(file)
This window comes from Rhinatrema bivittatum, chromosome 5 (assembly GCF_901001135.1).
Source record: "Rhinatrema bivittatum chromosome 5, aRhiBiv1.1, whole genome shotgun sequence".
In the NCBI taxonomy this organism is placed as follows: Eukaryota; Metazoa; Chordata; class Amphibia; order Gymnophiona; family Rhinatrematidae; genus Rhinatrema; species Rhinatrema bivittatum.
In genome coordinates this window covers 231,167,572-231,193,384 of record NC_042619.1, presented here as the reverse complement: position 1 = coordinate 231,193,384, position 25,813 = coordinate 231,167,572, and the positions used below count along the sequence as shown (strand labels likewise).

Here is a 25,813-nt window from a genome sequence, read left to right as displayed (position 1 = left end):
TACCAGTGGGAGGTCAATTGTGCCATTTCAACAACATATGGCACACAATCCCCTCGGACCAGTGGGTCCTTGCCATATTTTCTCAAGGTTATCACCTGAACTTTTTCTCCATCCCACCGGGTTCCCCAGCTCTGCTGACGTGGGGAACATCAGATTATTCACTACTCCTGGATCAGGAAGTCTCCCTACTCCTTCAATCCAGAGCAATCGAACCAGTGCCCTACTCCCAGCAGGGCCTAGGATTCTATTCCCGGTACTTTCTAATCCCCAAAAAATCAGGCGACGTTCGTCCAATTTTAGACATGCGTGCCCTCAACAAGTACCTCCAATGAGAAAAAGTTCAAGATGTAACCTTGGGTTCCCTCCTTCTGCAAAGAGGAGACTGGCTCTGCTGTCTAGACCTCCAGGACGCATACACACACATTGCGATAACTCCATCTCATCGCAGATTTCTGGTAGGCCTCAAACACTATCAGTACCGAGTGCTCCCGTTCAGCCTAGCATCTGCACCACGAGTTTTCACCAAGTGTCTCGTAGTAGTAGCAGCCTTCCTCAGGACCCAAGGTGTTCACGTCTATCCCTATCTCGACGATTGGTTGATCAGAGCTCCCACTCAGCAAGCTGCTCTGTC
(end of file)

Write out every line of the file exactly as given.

This window comes from Rhinatrema bivittatum, chromosome 5 (assembly GCF_901001135.1).
Source record: "Rhinatrema bivittatum chromosome 5, aRhiBiv1.1, whole genome shotgun sequence".
In the NCBI taxonomy this organism is placed as follows: Eukaryota; Metazoa; Chordata; class Amphibia; order Gymnophiona; family Rhinatrematidae; genus Rhinatrema; species Rhinatrema bivittatum.
In genome coordinates this window covers 231,167,572-231,193,384 of record NC_042619.1, presented here as the reverse complement: position 1 = coordinate 231,193,384, position 25,813 = coordinate 231,167,572, and the positions used below count along the sequence as shown (strand labels likewise).

Here is a 25,813-nt window from a genome sequence, read left to right as displayed (position 1 = left end):
TACCAGTGGGAGGTCAATTGTGCCATTTCAACAACATATGGCACACAATCCCCTCGGACCAGTGGGTCCTTGCCATATTTTCTCAAGGTTATCACCTGAACTTTTTCTCCATCCCACCGGGTTCCCCAGCTCTGCTGACGTGGGGAACATCAGATTATTCACTACTCCTGGATCAGGAAGTCTCCCTACTCCTTCAATCCAGAGCAATCGAACCAGTGCCCTACTCCCAGCAGGGCCTAGGATTCTATTCCCGGTACTTTCTAATCCCCAAAAAATCAGGCGACGTTCGTCCAATTTTAGACATGCGTGCCCTCAACAAGTACCTCCAATGAGAAAAAGTTCAAGATGTAACCTTGGGTTCCCTCCTTCTGCAAAGAGGAGACTGGCTCTGCTGTCTAGACCTCCAGGACGCATACACACACATTGCGATAACTCCATCTCATCGCAGATTTCTGGTAGGCCTCAAACACTATCAGTACCGAGTGCTCCCGTTCAGCCTAGCATCTGCACCACGAGTTTTCACCAAGTGTCTCGTAGTAGTAGCAGCCTTCCTCAGGACCCAAGGTGTTCACGTCTATCCCTATCTCGACGATTGGTTGATCAGAGCTCCCACTCAGCAAGCTGCTCTGTC